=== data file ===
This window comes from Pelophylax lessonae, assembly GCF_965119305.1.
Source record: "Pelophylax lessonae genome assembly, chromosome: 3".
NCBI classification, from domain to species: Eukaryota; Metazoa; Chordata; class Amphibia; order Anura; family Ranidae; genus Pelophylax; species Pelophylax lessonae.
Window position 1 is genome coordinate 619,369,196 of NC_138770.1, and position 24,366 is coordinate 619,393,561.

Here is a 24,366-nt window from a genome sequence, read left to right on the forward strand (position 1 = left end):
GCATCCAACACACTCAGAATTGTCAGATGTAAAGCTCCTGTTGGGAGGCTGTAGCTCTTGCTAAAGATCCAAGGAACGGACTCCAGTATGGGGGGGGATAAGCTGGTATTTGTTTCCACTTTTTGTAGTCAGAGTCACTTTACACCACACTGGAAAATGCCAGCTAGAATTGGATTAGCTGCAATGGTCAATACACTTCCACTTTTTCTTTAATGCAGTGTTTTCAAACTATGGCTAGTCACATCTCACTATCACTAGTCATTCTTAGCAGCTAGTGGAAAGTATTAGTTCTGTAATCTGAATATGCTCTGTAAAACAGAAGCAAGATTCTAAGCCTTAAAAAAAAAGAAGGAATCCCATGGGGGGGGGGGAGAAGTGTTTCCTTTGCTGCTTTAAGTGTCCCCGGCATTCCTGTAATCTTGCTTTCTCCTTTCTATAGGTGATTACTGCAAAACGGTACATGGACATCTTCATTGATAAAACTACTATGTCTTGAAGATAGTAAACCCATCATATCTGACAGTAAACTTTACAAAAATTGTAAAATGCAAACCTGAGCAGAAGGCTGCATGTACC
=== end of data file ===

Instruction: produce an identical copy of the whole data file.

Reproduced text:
This window comes from Pelophylax lessonae, assembly GCF_965119305.1.
Source record: "Pelophylax lessonae genome assembly, chromosome: 3".
NCBI classification, from domain to species: Eukaryota; Metazoa; Chordata; class Amphibia; order Anura; family Ranidae; genus Pelophylax; species Pelophylax lessonae.
Window position 1 is genome coordinate 619,369,196 of NC_138770.1, and position 24,366 is coordinate 619,393,561.

Here is a 24,366-nt window from a genome sequence, read left to right on the forward strand (position 1 = left end):
GCATCCAACACACTCAGAATTGTCAGATGTAAAGCTCCTGTTGGGAGGCTGTAGCTCTTGCTAAAGATCCAAGGAACGGACTCCAGTATGGGGGGGGATAAGCTGGTATTTGTTTCCACTTTTTGTAGTCAGAGTCACTTTACACCACACTGGAAAATGCCAGCTAGAATTGGATTAGCTGCAATGGTCAATACACTTCCACTTTTTCTTTAATGCAGTGTTTTCAAACTATGGCTAGTCACATCTCACTATCACTAGTCATTCTTAGCAGCTAGTGGAAAGTATTAGTTCTGTAATCTGAATATGCTCTGTAAAACAGAAGCAAGATTCTAAGCCTTAAAAAAAAAGAAGGAATCCCATGGGGGGGGGGGAGAAGTGTTTCCTTTGCTGCTTTAAGTGTCCCCGGCATTCCTGTAATCTTGCTTTCTCCTTTCTATAGGTGATTACTGCAAAACGGTACATGGACATCTTCATTGATAAAACTACTATGTCTTGAAGATAGTAAACCCATCATATCTGACAGTAAACTTTACAAAAATTGTAAAATGCAAACCTGAGCAGAAGGCTGCATGTACC